FIACAT expresses its support of the Working Group on enforced or Involuntary Disappearances and welcomes the completed work. We regret that the report could only appear in English because this disrupts its diffusion in civil society and impedes the Working Group’s completion of its mandate.
FIACAT and ACAT Congo thank the Working Group for its mission report following its visit to the Republic of the Congo in September 2011. Our associations thank the Republic of the Congo for the invitation and for its cooperation during the preparation for, and the course of, the mission.
Our organizations greet the recommendations developed by authorities following this visit and notably the need for further investigations, the integration of an autonomous crime of enforced disappearance into the penal code, and a ban on secret detention as well as detention in non-official places.
1. ON THE NECESSITY OF THE INTEGRATION OF AN AUTONOMOUS CRIME OF ENFORCED DISAPPEARANCE INTO THE PENAL CODE
Le Congolese penal code doesn’t contain at this time independent incrimination of enforced disappearance, independent from its qualification as a crime against humanity. FIACAT therefore invites the authorities of the Congo to integrate an autonomous incrimination of enforced disappearances into their penal code. This incrimination should contain a precise definition of the elements which constitute this crime. FIACAT regrets that the punishment for this offense as a crime against humanity is the death penalty. Even though the moratorium has been maintained in the Congo since 1982, abolition de jure would be preferable.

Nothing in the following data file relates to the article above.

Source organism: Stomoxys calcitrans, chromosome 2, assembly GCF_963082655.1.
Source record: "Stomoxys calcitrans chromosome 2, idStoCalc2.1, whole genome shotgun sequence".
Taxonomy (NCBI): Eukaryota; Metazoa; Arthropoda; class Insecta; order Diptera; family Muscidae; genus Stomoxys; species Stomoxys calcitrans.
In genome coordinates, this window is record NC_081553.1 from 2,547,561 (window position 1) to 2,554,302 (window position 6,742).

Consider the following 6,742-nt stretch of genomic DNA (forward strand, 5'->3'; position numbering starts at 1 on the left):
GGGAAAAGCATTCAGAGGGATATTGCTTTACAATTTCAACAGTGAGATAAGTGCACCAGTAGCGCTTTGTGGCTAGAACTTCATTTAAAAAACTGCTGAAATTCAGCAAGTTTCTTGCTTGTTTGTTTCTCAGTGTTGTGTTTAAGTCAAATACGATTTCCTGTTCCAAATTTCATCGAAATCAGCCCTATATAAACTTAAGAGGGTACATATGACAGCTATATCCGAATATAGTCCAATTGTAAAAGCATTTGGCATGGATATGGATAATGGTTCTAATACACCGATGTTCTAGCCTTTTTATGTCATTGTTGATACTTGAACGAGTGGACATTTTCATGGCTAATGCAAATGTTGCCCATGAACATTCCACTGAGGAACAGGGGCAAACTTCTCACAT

FIACAT and ACAT Congo worry that the Revision Committee of the penal code and the criminal procedure code has been inactive since 2008. It is a primary objective that consequent means be allocated to them and that a deadline be imposed on them for the publication of these codes.
2. ON THE PREVENTION OF ENFORCED DISAPPEARANCES
The Congolese legislation on the matter of criminal procedure seems to incorporate the necessary guarantees.
Yet, access of the United Nations human rights body to the places of detention is still limited as a detailed demand has to be addressed to the General Direction of the penitentiary administration before each visit. Intervention of human rights defenders or of certain families from political classes is often necessary for a doctor or lawyer to access a detained person, in violation of the processes in the criminal procedure code.
Human Rights Session
Item 3: Interactive dialogue with the Working Group on enforced disappearances
Oral statement delivered by the International Federation of Action by Christians for the Abolition of Torture- FIACAT, a non-governmental organization in special consultative status